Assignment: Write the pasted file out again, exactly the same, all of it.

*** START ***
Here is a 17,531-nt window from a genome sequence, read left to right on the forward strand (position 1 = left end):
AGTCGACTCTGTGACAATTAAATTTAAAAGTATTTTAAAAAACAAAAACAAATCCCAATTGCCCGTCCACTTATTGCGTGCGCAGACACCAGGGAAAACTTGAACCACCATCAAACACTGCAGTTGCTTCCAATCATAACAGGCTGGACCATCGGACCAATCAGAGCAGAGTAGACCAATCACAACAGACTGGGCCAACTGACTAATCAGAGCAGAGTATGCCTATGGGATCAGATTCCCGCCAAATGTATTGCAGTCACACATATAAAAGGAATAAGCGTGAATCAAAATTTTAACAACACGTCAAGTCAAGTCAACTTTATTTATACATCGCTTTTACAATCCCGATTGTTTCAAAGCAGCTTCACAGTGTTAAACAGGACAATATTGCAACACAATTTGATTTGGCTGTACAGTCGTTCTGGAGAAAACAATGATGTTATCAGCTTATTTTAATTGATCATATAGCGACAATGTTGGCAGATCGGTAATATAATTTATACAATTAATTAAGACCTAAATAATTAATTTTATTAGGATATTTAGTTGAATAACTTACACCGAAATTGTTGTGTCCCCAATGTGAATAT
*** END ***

Here is a 17,531-nt window from a genome sequence, read left to right on the forward strand (position 1 = left end):
AGTCGACTCTGTGACAATTAAATTTAAAAGTATTTTAAAAAACAAAAACAAATCCCAATTGCCCGTCCACTTATTGCGTGCGCAGACACCAGGGAAAACTTGAACCACCATCAAACACTGCAGTTGCTTCCAATCATAACAGGCTGGACCATCGGACCAATCAGAGCAGAGTAGACCAATCACAACAGACTGGGCCAACTGACTAATCAGAGCAGAGTATGCCTATGGGATCAGATTCCCGCCAAATGTATTGCAGTCACACATATAAAAGGAATAAGCGTGAATCAAAATTTTAACAACACGTCAAGTCAAGTCAACTTTATTTATACATCGCTTTTACAATCCCGATTGTTTCAAAGCAGCTTCACAGTGTTAAACAGGACAATATTGCAACACAATTTGATTTGGCTGTACAGTCGTTCTGGAGAAAACAATGATGTTATCAGCTTATTTTAATTGATCATATAGCGACAATGTTGGCAGATCGGTAATATAATTTATACAATTAATTAAGACCTAAATAATTAATTTTATTAGGATATTTAGTTGAATAACTTACACCGAAATTGTTGTGTCCCCAATGTGAATAT